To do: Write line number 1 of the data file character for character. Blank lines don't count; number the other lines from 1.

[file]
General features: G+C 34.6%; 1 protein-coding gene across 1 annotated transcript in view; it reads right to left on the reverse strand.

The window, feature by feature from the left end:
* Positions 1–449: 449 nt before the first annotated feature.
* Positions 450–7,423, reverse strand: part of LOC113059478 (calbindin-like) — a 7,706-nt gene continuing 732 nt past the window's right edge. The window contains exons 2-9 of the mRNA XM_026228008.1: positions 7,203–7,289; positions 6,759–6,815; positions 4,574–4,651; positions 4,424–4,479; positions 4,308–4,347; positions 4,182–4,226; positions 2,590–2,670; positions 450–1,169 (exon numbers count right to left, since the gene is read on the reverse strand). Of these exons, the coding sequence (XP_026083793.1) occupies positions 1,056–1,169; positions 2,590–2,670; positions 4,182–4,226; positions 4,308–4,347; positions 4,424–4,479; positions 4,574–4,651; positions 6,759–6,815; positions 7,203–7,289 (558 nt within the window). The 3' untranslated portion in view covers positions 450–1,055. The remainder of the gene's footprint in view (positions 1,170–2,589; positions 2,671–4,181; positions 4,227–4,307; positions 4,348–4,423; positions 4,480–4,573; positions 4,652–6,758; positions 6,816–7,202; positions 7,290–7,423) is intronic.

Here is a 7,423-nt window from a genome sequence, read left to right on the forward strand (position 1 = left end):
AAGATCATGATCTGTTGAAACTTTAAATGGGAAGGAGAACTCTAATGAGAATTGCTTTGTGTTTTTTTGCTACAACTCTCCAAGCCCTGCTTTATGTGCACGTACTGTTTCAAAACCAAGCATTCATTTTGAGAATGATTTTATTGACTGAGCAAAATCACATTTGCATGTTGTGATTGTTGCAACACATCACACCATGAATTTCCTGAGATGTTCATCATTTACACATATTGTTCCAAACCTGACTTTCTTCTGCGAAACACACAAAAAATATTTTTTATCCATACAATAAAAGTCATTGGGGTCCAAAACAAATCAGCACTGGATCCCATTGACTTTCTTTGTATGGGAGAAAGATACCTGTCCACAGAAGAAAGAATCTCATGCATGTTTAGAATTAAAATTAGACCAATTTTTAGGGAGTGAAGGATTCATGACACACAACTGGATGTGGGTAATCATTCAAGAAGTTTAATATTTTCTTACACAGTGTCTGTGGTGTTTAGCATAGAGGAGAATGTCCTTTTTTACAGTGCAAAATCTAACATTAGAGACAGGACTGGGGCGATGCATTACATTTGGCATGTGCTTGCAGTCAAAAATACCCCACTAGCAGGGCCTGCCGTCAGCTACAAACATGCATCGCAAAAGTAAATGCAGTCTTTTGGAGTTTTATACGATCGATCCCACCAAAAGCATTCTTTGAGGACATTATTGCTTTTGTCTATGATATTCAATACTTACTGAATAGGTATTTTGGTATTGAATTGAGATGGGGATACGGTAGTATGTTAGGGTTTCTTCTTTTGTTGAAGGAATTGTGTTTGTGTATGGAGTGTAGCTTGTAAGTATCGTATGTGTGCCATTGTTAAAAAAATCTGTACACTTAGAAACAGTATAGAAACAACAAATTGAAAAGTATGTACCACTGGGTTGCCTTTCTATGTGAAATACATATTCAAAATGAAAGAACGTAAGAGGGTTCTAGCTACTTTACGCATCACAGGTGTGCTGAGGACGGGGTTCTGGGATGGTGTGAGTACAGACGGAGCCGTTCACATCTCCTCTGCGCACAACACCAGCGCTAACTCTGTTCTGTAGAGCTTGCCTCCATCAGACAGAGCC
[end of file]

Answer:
General features: G+C 34.6%; 1 protein-coding gene across 1 annotated transcript in view; it reads right to left on the reverse strand.